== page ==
The import price is expected to reach US$14 per 1 million thermal units, whereas the government sells gas to factories for no more than $4. The Egyptian government exports gas to Jordan at $5.50 per one million units, while Qatar exports it at more than $9, Youssef said, arguing that Egypt administers its petroleum supply poorly and should reconsider prices. Importing gas at international prices would affect industries such as cement and fertilizer production.
Meanwhile, Hany Suleiman, former Petroleum Ministry deputy for gas affairs, said gas production in Egypt does not meet demands, referring to expectations that the deficit would reach 3.7 billion cubic feet by 2018. Daily consumption, according to Suleiman, will double by the fiscal year 2014/2015 reaching 25 million cubic feet, compared to around 12 million cubic feet in 2011/2012. Importing gas requires infrastructure and facilities that would cost around $600 million to develop.
This graph was kindly provided by oil geologist Jean Laherrere, ASPO France, showing actual crude oil production (dark green, from the EIA) and Jean’s production forecast, based on an ultimate discovery of 16 Gb (thin line). The peak production happened at a depletion level of 44%. Annual decline rates are around -3.4% pa. Jean’s website is:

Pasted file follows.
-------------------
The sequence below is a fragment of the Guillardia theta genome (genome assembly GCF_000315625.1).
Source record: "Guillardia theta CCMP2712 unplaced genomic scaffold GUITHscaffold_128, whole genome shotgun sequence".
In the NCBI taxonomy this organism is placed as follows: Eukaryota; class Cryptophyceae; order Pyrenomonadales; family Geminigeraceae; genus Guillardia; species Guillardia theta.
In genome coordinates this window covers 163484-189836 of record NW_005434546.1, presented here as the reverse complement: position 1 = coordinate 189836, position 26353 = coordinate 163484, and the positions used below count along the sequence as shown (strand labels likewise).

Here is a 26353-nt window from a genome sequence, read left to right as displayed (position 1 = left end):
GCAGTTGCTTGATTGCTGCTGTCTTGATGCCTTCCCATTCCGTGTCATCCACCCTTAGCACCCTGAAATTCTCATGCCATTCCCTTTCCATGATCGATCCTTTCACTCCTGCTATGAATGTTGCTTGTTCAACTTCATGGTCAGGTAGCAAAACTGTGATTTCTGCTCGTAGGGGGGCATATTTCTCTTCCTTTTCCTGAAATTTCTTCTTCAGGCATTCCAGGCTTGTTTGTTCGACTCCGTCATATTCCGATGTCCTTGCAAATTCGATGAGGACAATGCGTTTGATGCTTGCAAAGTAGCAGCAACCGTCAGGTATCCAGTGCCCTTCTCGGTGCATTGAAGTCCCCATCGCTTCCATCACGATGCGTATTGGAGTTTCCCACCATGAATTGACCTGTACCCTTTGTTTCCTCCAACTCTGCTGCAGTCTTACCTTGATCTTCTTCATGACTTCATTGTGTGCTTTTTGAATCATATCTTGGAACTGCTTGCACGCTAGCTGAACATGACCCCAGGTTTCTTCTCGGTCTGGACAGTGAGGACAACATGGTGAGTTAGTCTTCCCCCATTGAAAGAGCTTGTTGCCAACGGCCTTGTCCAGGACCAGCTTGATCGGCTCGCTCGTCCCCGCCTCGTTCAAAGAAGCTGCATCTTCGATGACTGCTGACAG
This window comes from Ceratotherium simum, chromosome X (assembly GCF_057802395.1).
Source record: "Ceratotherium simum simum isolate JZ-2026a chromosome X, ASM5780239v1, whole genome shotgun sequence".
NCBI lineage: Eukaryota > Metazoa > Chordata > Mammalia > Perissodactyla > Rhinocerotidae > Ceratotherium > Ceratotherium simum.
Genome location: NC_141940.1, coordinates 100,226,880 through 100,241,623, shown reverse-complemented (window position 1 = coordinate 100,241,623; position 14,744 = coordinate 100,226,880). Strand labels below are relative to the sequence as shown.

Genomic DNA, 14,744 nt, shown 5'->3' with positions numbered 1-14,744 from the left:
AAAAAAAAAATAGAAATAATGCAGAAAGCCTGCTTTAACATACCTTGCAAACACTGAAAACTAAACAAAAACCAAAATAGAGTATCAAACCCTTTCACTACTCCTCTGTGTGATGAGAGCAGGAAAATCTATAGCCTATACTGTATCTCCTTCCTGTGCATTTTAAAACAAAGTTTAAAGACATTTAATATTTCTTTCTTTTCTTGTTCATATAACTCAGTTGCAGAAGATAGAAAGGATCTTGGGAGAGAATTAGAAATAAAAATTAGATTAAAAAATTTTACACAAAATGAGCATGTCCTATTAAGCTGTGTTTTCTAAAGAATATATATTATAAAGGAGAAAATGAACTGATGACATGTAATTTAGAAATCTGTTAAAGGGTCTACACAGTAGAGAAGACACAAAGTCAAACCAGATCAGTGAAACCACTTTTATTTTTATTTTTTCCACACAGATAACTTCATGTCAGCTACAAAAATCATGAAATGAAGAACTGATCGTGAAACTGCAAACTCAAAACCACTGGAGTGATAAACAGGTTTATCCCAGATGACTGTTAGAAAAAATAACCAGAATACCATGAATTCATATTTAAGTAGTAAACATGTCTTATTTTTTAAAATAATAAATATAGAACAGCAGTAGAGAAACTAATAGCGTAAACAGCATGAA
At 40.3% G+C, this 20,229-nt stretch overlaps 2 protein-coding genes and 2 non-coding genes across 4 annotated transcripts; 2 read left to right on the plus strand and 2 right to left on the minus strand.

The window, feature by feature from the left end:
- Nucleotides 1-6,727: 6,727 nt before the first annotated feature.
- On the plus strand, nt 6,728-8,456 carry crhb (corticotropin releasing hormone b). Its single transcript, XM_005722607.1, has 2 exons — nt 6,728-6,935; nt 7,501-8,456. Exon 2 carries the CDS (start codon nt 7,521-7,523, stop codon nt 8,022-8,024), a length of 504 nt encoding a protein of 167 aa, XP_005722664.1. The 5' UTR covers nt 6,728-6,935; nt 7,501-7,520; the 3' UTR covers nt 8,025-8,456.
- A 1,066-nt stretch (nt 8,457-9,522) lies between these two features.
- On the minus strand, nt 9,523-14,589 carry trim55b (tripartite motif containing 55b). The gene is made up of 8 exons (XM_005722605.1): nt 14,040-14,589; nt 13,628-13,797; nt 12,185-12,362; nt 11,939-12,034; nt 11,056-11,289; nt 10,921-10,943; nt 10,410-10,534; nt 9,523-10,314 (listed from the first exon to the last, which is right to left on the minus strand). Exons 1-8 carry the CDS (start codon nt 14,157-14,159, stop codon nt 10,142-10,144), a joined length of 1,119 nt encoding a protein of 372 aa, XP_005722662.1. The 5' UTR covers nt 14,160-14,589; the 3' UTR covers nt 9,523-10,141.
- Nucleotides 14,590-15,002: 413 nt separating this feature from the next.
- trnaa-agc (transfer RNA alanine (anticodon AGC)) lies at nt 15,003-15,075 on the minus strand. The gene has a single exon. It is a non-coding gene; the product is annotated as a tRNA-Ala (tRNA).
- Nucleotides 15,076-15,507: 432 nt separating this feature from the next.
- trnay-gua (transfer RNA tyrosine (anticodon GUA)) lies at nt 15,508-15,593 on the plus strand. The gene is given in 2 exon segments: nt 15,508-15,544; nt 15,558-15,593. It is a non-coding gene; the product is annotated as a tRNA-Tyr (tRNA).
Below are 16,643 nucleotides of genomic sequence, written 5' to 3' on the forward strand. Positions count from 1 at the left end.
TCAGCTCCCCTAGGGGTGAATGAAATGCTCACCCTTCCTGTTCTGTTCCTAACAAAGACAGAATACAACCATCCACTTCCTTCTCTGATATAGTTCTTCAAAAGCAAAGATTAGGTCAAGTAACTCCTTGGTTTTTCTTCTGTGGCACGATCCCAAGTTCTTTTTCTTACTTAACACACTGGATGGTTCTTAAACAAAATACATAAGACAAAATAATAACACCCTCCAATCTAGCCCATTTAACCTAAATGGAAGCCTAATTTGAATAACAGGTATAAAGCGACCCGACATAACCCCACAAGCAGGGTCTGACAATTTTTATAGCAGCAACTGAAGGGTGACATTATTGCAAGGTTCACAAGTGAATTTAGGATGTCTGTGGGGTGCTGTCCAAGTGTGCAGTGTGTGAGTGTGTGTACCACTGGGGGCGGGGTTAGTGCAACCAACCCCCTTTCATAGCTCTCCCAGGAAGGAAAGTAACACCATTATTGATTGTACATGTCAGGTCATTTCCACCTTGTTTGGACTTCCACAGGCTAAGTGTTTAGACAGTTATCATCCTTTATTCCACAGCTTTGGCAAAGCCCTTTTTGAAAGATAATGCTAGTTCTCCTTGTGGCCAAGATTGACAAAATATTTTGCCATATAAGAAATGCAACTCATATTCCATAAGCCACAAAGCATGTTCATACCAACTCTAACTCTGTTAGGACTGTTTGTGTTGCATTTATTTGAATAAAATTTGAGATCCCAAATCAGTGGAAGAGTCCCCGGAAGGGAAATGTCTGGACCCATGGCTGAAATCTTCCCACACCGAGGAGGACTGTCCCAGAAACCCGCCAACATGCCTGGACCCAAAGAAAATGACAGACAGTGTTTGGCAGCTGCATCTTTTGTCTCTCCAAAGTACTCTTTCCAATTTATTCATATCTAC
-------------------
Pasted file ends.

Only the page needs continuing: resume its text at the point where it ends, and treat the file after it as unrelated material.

Jean’s graph showing how he arrived at the ultimate of 16 Gb for oil
If you think Jean’s production forecast is too pessimistic, look at this graph published by the Egypt Oil & Gas Newsletter in December 2012
Egypt is estimated to hold 12,446 mmbbl initial recoverable liquid reserves. After decades of production, it is estimated that the country has approximately 1,888.9 mmbbl recoverable oil remaining, as of January 2011. These figures indicate that 83% of Egypt’s recoverable oil reserves have been depleted.
While most peak oil researchers are transfixed on calculating the global peak, they forget to look at the peaking in populous, strategically located countries like Egypt and its geo-political impacts. Neither US shale oil nor syncrude from Canadian tar sands will help the situation in these countries. What is happening there also tells us something about the world 20 years after the global peak.